The United Nations system

Eleanor Roosevelt

The United Nations was established in the aftermath of the Second World War. One of its key purposes is the promotion and protection of human rights and one of its earliest actions was to adopt the Universal Declaration of Human Rights (UDHR) in 1948. The UDHR expresses the rights to which everyone is entitled by virtue of being human. It consists of 30 articles which have been elaborated in subsequent legally binding international treaties, regional human rights instruments, national constitutions and laws.

This quote from Eleanor Roosevelt, Chairperson of the United Nations Human Rights Commission that drafted the UDHR, shows that it was always envisaged that human rights should become important in everyday life such as in our homes and in care settings:

“Where after all, do universal human rights begin? In small places, close to home – so close and so small that they cannot be seen on any maps of the world. Yet they are the world of the individual person; the neighborhood he lives in; the school or college he attends; the factory, farm or office where he works… unless these rights have meaning there, they have little meaning anywhere. Without concerted citizen action to uphold them close to home, we shall look in vain for progress in the larger world.”

Eleanor Roosevelt

International treaties and conventions are the agreements made between states. The agreements contain legal obligations for states and rights for individuals within that state.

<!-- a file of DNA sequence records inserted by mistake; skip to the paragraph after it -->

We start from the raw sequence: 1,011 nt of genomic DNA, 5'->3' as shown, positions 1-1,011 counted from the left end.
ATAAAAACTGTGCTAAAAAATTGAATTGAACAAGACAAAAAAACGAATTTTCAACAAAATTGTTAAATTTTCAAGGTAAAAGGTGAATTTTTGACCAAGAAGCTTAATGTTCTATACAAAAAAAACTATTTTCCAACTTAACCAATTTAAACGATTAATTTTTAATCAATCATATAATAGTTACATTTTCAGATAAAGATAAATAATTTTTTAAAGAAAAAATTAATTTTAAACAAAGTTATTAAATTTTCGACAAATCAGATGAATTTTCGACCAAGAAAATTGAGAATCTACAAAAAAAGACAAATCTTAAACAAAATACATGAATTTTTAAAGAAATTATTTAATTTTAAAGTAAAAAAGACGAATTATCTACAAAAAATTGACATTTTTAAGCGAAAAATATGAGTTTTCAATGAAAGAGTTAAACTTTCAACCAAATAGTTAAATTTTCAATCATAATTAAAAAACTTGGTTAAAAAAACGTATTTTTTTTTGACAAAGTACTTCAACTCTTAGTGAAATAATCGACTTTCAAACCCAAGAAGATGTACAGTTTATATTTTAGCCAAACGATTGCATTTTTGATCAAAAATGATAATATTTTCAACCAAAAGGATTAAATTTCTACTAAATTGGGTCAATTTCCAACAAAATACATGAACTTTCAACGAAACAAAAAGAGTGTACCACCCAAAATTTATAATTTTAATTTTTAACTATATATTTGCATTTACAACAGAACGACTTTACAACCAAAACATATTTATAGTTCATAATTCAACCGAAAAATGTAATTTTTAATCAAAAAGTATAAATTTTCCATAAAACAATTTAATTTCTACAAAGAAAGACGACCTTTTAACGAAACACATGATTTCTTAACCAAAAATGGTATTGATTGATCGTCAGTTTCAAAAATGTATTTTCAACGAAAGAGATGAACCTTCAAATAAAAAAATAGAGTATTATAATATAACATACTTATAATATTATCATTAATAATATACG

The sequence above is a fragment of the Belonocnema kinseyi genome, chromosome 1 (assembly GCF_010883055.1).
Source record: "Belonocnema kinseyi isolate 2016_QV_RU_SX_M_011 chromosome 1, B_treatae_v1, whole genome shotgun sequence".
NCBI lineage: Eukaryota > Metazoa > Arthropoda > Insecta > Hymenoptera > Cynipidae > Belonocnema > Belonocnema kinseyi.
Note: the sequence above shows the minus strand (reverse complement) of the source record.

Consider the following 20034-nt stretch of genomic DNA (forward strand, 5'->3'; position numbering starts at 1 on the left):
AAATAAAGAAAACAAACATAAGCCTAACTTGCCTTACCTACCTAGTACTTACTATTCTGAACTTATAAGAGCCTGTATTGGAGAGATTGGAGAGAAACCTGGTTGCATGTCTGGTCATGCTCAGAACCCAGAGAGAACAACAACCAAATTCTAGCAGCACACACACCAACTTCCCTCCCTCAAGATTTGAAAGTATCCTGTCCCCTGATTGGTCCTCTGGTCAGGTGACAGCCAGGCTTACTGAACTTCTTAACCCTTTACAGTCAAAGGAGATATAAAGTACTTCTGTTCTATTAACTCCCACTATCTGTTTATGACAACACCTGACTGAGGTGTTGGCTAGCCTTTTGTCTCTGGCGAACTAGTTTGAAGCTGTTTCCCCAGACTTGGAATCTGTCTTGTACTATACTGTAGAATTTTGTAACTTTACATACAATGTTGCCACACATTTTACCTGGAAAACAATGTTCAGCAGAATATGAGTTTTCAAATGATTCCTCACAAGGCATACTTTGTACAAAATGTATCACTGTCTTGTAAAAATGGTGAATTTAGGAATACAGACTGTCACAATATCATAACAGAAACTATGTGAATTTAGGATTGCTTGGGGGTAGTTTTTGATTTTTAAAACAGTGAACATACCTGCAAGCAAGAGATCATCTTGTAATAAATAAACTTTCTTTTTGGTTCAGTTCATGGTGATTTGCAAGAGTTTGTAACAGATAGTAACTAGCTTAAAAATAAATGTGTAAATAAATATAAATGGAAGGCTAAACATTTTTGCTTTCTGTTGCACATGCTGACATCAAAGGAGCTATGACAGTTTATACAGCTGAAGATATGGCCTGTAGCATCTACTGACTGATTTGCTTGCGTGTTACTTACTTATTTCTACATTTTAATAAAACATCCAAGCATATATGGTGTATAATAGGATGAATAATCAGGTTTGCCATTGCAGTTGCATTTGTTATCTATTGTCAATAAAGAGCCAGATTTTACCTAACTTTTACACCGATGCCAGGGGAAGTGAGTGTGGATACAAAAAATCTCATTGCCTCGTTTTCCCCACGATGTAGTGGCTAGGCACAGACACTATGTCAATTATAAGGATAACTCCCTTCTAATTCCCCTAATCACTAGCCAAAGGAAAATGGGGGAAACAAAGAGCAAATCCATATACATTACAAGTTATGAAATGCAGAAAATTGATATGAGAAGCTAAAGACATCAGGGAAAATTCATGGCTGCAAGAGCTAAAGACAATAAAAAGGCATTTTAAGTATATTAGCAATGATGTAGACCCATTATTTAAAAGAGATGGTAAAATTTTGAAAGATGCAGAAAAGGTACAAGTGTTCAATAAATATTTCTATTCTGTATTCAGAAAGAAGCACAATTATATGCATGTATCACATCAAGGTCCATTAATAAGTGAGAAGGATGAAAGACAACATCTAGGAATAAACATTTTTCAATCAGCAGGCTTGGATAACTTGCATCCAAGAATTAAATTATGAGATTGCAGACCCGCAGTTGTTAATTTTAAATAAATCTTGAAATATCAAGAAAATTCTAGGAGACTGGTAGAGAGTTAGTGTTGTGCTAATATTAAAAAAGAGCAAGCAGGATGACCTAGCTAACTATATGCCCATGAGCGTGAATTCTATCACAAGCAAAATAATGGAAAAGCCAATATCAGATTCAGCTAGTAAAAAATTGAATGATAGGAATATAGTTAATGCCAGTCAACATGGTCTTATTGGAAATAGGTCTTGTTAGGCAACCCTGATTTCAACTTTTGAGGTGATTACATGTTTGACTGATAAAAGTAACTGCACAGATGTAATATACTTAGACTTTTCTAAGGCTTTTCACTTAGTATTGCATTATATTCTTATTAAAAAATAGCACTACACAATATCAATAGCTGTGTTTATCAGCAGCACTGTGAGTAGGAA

The UK has signed up to, and ratified, many of these agreements (treaties) on international human rights law, including:

Each of these treaties is monitored by a committee of independent experts from around the world. The UK must report to each of these committees every four or five years on its compliance with the treaty. Others, such as civil society groups and national human rights institutions like the Scottish Human Rights Commission, can give the committees alternative reports on their assessment of the rights in the treaty.

The UK has also agreed to allow individuals or groups to submit petitions directly to the relevant treaty committees with regard to alleged human rights abuses under two of these treaties – the Convention on the Elimination of Discrimination Against Women and the Convention on the Rights of Persons with Disabilities. Anyone who wishes to submit a petition under either of these treaties would first have to have taken their complaint through all available channels in Scotland.

Nearly all of these treaties are relevant to older people. However, the full potential of these treaties to defend and uphold the rights of older persons has not been fully realised. One effort to bridge this gap is the United Nations Principles for Older Persons. These Principles, which are not themselves legally binding, are based on many of the treaties above. They contain 18 principles, grouped under five themes:

In the following section we describe some of the key human rights of older people and what they mean in practice in care home and care at home/housing support settings.